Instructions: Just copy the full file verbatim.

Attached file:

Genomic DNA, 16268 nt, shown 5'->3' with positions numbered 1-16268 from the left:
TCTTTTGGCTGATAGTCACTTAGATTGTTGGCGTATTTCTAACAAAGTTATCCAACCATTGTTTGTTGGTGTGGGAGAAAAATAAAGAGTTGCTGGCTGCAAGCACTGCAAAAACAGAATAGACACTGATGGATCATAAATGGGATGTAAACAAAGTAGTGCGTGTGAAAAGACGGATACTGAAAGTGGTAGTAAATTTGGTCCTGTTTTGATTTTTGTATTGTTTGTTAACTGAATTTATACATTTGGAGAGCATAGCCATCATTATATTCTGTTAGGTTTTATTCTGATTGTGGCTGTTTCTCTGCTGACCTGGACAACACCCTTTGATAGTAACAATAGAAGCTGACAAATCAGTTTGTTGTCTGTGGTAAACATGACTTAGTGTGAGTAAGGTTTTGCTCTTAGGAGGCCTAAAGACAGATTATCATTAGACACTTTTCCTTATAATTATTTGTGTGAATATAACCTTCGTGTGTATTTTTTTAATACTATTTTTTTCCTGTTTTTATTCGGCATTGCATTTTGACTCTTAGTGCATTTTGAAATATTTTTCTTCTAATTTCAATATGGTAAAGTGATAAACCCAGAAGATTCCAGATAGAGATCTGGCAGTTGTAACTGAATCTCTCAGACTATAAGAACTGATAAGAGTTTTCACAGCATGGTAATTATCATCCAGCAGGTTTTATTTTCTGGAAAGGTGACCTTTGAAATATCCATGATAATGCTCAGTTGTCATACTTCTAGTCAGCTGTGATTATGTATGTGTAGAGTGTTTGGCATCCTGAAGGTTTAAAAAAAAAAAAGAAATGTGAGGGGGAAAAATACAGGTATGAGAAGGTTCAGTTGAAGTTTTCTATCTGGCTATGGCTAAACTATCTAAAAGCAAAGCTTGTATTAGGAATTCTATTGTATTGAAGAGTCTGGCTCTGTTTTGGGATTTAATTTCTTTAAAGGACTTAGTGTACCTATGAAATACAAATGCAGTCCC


Genomic DNA, 16268 nt, shown 5'->3' with positions numbered 1-16268 from the left:
TCTTTTGGCTGATAGTCACTTAGATTGTTGGCGTATTTCTAACAAAGTTATCCAACCATTGTTTGTTGGTGTGGGAGAAAAATAAAGAGTTGCTGGCTGCAAGCACTGCAAAAACAGAATAGACACTGATGGATCATAAATGGGATGTAAACAAAGTAGTGCGTGTGAAAAGACGGATACTGAAAGTGGTAGTAAATTTGGTCCTGTTTTGATTTTTGTATTGTTTGTTAACTGAATTTATACATTTGGAGAGCATAGCCATCATTATATTCTGTTAGGTTTTATTCTGATTGTGGCTGTTTCTCTGCTGACCTGGACAACACCCTTTGATAGTAACAATAGAAGCTGACAAATCAGTTTGTTGTCTGTGGTAAACATGACTTAGTGTGAGTAAGGTTTTGCTCTTAGGAGGCCTAAAGACAGATTATCATTAGACACTTTTCCTTATAATTATTTGTGTGAATATAACCTTCGTGTGTATTTTTTTAATACTATTTTTTTCCTGTTTTTATTCGGCATTGCATTTTGACTCTTAGTGCATTTTGAAATATTTTTCTTCTAATTTCAATATGGTAAAGTGATAAACCCAGAAGATTCCAGATAGAGATCTGGCAGTTGTAACTGAATCTCTCAGACTATAAGAACTGATAAGAGTTTTCACAGCATGGTAATTATCATCCAGCAGGTTTTATTTTCTGGAAAGGTGACCTTTGAAATATCCATGATAATGCTCAGTTGTCATACTTCTAGTCAGCTGTGATTATGTATGTGTAGAGTGTTTGGCATCCTGAAGGTTTAAAAAAAAAAAAGAAATGTGAGGGGGAAAAATACAGGTATGAGAAGGTTCAGTTGAAGTTTTCTATCTGGCTATGGCTAAACTATCTAAAAGCAAAGCTTGTATTAGGAATTCTATTGTATTGAAGAGTCTGGCTCTGTTTTGGGATTTAATTTCTTTAAAGGACTTAGTGTACCTATGAAATACAAATGCAGTCCC